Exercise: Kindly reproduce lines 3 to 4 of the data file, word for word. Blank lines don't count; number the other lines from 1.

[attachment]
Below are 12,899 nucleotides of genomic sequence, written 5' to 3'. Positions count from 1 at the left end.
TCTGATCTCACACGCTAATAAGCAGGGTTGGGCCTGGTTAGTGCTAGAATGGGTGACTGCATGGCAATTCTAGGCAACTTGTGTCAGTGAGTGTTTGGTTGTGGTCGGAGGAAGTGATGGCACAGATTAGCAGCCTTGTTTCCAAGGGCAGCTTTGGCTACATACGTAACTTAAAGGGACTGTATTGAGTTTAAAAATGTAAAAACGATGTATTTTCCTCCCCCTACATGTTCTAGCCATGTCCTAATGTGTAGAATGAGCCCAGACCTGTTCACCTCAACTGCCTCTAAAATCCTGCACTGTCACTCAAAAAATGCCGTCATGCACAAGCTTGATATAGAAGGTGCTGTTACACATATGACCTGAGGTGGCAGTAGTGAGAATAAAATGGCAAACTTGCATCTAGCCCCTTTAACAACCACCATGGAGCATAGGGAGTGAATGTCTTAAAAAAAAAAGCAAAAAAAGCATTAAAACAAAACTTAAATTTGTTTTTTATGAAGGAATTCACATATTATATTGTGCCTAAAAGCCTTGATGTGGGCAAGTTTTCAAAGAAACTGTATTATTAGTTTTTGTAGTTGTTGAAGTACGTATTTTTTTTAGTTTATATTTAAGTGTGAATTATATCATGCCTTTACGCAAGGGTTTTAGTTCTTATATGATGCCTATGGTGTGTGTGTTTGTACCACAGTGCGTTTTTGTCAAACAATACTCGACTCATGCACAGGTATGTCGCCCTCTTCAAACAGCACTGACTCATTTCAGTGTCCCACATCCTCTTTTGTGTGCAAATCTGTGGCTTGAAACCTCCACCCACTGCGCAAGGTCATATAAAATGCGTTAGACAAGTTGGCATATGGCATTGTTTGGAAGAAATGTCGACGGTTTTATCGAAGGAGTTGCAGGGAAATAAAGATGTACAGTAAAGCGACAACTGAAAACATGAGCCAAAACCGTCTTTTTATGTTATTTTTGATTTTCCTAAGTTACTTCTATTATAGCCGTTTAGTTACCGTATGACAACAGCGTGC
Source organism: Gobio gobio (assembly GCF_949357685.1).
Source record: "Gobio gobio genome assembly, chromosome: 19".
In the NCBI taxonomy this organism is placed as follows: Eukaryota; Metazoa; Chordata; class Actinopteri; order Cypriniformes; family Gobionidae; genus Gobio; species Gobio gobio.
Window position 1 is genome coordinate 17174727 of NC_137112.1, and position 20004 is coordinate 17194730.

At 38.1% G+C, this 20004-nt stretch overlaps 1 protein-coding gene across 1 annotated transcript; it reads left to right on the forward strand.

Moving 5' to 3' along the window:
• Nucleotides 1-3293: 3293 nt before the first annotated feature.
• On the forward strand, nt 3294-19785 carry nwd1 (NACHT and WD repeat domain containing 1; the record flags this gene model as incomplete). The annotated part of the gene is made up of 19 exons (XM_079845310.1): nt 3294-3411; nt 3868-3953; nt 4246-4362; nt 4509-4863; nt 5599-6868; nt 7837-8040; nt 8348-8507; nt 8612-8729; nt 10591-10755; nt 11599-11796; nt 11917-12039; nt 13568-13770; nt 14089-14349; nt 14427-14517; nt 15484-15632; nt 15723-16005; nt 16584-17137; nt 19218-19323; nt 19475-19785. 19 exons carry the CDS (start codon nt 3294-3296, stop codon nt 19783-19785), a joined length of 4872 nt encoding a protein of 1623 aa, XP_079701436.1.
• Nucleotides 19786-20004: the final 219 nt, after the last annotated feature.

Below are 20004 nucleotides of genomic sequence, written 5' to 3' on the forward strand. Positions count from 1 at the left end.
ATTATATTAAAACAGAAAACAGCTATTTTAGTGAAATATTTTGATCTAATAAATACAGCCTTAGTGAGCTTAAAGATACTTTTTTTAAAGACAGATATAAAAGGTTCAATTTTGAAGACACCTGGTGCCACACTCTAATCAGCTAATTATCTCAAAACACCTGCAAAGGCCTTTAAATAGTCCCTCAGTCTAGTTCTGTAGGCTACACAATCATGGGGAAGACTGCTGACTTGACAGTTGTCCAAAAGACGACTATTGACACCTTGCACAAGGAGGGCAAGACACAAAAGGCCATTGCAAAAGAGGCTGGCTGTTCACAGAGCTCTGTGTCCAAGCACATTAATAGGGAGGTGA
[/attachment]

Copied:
Source organism: Gobio gobio (assembly GCF_949357685.1).
Source record: "Gobio gobio genome assembly, chromosome: 19".